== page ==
OSWEGO, NY – There is help for those battling drug, alcohol and other problems.
You just have to want to help yourself and be honest with yourself, according to a recent graduate of the Oswego County Drug Treatment Court.
“This is our largest graduation class,” Resource Coordinator David Guyer told the 18 men and four women graduates. “People are realizing that the program works; that we can help people. I think that’s a testament to our system.”
They were recognized in a ceremony held at the Oswego County Courthouse on East Oneida Street.
“These people worked very hard to get where they are today,” Guyer said. “They did an outstanding job.”
The program’s success rate is pretty close to 60 percent, he noted.
Oswego City Court Judge James Metcalf oversees the Drug Court.
He congratulated the new graduates on their hard work and dedication.
The judge also recognized the local treatment providers for all they do to ensure the program is a success.
“Without them, this program would be very tough to do,” he said.
“They do the real work, along with you guys,” he told the graduates. “You know how it is. Those are the people who made the most impact on you. You do put in hard work; but, there is another side to this.”
Drug Court saves a lot of money, the judge said.
“Each person has to do 25 hours of community service, they are given more hours for sanctions, also. These graduates have probably done more than 800 hours of community service,” he said.
On average, he said, each of the graduates could have been sentenced to at least two years in state prison. The cost savings to the state for not having to incarcerate them is more than $2.6 million, he added.
“These people have maintained jobs, we’ve had people get their GEDs while in Drug Court. We people are better in their families and their relationships … it just gets better and better. We’re very pleased with what this group has accomplished as a whole.”
Several of the graduates offered remarks as they accepted their diplomas. They thanked their friends and familes as well as the Drug Court members who helped them get their lives back on track.
“I learned so much about myself in this process and I do believe that a good person lies within each of us,” said Jill Familo. “My advice to those beginning the progarm would be: be honest with yourself.”
“I thought prison was going to be my future. I really did. And, I was OK with that,” said John Frank. “I needed to change but I never wanted to – until I got into this program. This is an opportunity that I wouldn’t trade for the world.”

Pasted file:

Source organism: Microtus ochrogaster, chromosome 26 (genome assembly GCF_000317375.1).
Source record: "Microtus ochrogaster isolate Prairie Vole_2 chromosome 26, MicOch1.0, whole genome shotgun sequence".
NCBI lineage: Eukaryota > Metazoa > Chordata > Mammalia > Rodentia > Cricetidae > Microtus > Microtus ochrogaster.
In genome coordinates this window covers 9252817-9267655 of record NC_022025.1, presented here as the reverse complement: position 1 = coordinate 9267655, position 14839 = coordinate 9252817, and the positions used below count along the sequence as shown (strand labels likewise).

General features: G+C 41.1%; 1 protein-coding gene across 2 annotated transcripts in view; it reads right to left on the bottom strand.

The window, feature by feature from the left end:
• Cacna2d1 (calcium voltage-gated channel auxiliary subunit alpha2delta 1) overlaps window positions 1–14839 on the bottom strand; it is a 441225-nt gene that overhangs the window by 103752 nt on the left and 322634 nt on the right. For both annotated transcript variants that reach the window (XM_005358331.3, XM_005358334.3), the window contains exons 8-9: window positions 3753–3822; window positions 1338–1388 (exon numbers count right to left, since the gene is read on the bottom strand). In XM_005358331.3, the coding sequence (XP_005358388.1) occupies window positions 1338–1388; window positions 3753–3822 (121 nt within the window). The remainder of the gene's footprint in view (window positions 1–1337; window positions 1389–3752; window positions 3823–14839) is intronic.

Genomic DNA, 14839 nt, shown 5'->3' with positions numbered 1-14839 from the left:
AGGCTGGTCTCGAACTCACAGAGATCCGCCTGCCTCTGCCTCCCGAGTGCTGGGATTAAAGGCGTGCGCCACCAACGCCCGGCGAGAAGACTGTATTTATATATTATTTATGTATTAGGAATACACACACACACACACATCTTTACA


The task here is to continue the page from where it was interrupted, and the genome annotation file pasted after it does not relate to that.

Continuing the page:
Another graduate thanked the Drug Court program for “making me a much better person than I was before.”
Tracie Ormsby got choked up with emotion as she delivered her speech.
“Honesty is the best policy,” she said. “The flowers of tomorrow are the seeds of today. Remember, in the garden of your life don’t water the weeds.”
One graduate had a problem with perscription medicine.
“The pain and agony” of drug addiction is worse than any physical pain, she said.
“You don’t have to take drugs to get better,” she added. You can do it. You can do it. This program can help you if you want to help yourself.”
Another graduate agreed.
“It’s not easy; this program is not easy,” he said. “But it’s better than where I was going.”
Guyer congratulated the graduates. After dealing with all the negatives, it’s wonderful to celebrate the positives in the prgram, such as the graduation event, he said.
“Overall, we have been serving more and more people. A few years ago, I’d say we were down to about 40 people in our program. We now have more than 90 active people, with more referrals,” Guyer said recently. “So I definitely think the program is catching on and has become institutionalized so to speak.”
“Some people, when they first come in, look at this as the easy way out of going to state prison; it’s just a slap on the wrist kind of program, Metcalf said. “Drug court is certainly not that. We have enough in our community that people need this program. There’s always someone willing to take a seat here.”
It’s not an easy program to go through and people in it change their motivation from “I don’t want to go to state prison” to “I want to be in recovery,” he said following the ceremony.
At the start, Drug Court was a new concept for judges, something different than just throwing people in jail.
Oswego County’s Drug Treatment Court is structured to give non-violent offenders, 16 and older, who have a history of substance abuse the opportunity to rebuild their lives.
Those who are accepted in the treatment court program receive intensive supervision and monitoring by the court and are required to complete addiction treatment programs.
It requires weekly meetings with Metcalf, who closely monitors the participants’ progress.
Both the drug and family treatment programs require participants enroll in a substance-abuse program and attend self-help meetings such as Alcoholics Anonymous.
They’re tested randomly for drugs up to several times a week. They also may have seven or eight meetings a week.
There are sanctions for missing a meeting or other infractions.
Drug Treatment Court began in August 1999, Guyer said. Several, over the years, have been dropped from the program, many of whom have gone to prison, he added.
For more information, contact Guyer at 349-8716.